Letter to Amazon CEO Jeff Bezos
Subject: Where you ought to build your second headquarters
Hint: It’s not where you think
It has come to my attention that you are looking for a place to build your new headquarters, and are currently considering all kinds of stinky, highly populated hellholes (aka cities) for a project that will cover several hundred acres and employ roughly 40,000 people.
Bad idea. Forget Chicago, Detroit, or St. Louis, and consider instead the advantages of building your second headquarters in a much more imaginative and unexpected place—namely, my backyard.
To be clear: I don’t mean somewhere near me, in the general vicinity of my home; I mean my actual backyard. There’s a good tenth of an acre back there, ample room for a decent-sized Quonset hut and a picnic table (for lunch breaks). I’m pretty sure I could have the new facility up and running in an afternoon. To sweeten the deal, I’d let Amazon piggy-back on my household wi-fi for free.
There are plenty of other reasons Amazon should consider building its headquarters in my backyard.
First, consider the savings. The only person you’d have to hire is me, saving you the combined salaries of 40,000 people. Plus, we could order the Quonset hut from Home Depot (through Amazon, of course), which would save you $1.5-2 billion, depending on how great a snack machine you’re willing to give me.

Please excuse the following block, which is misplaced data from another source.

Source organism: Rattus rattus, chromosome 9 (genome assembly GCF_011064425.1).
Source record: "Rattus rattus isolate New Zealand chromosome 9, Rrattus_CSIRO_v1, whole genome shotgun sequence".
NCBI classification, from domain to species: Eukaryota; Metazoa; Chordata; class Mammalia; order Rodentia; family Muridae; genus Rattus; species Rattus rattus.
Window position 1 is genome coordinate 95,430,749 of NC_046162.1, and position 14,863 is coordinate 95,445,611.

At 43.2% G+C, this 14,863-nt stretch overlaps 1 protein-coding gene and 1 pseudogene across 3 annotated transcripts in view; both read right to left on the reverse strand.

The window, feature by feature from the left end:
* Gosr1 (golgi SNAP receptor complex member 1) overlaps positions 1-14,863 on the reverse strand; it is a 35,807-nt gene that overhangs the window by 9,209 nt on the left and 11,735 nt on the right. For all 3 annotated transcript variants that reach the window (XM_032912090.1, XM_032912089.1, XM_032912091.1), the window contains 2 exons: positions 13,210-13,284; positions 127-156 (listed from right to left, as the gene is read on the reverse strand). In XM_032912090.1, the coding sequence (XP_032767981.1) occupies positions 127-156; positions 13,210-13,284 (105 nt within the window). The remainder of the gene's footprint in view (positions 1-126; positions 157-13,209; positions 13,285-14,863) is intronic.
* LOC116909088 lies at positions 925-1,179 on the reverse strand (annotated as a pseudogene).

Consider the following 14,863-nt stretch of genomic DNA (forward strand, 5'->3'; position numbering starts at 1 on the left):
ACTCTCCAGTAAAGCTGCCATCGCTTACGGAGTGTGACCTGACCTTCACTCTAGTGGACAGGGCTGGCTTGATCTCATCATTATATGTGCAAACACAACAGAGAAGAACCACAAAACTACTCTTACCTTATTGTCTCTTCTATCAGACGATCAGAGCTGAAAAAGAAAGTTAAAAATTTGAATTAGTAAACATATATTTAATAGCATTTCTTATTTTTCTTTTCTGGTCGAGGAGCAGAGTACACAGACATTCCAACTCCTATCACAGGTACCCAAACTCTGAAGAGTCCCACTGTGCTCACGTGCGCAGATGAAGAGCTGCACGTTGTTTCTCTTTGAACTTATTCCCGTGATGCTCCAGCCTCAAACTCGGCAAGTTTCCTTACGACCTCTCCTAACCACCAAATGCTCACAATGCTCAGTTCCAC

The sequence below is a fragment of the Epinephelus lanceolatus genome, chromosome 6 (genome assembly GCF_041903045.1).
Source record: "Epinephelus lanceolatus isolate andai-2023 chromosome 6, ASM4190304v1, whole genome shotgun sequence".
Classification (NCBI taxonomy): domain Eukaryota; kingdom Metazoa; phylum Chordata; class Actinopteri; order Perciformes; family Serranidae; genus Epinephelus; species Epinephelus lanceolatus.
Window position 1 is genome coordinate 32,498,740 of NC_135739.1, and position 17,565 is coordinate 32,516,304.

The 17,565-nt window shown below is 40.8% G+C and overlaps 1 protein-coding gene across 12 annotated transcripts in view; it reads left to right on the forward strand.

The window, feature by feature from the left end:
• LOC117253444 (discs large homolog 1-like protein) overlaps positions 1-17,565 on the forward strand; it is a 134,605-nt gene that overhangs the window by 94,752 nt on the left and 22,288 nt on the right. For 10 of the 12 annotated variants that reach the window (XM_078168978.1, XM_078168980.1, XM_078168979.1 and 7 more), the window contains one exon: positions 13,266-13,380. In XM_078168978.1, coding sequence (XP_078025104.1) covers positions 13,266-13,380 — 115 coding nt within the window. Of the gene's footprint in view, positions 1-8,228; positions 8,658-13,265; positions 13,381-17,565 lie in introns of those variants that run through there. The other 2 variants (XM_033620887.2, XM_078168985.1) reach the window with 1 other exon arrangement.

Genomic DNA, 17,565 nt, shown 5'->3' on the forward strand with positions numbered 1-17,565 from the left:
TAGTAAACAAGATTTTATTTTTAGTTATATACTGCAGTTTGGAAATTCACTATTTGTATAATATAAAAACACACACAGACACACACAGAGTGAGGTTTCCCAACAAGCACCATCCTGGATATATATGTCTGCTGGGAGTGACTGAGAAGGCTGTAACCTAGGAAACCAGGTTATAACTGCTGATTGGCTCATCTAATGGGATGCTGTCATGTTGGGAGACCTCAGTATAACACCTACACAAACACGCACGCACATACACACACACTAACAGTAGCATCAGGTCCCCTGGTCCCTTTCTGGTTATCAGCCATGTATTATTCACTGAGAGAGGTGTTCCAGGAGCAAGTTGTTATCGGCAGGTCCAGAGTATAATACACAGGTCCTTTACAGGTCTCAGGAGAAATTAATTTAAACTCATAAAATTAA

But that’s not all.
I know some folks who live in Seattle, and they say that having Amazon in their backyard has created a massive traffic headache and upset the whole balance of the community because you hire young people, work them too hard, and burn them out in a year. Boo hoo. By now it must be obvious to you that the so-called Millennial generation has no grit, and the generation after them—let’s call it the WTF?! Generation—is even worse. I, on the other hand, come from a generation of workers who know how to shut up and get the job done, even if we hate every goddamn minute of it. We’re accustomed to boring, thankless work in a dysfunctional bureaucracy, and expect our time at work to be a soul-sucking waste of whatever talent God gave us. Plus, I drive a mid-size sedan and live in the suburbs, so the impact on traffic of hiring me vs. 40,000 Millennials would be negligible.
But let’s get down to nuts and bolts. What other advantages are there to hiring me to run your headquarters in my backyard? I understand that millions of people order stuff from Amazon every day, and that fulfillment of these orders is a top priority. Currently, people expect to click on something and have it delivered to their doorstep in a day or two, and even an hour or two in some places. Even you must realize that this ever-accelerating pace of delivery can’t go on forever. For one thing, it’s causing an increasingly common malady known as “Amazon Fatigue.” Amazon Fatigue (AF) sets in when a person has bought every conceivable thing they can think of, and their house is full of crap that sounded like a good idea when it showed up on Groupon, but now not so much. In extreme cases, the clicking finger of an AF sufferer is reduced to a calloused lump of useless flesh that can no longer nudge a cursor toward the “add to cart” button, and spasms uncontrollably when asked to “check out,” particularly if there is some question about whether or not the shipping will be free.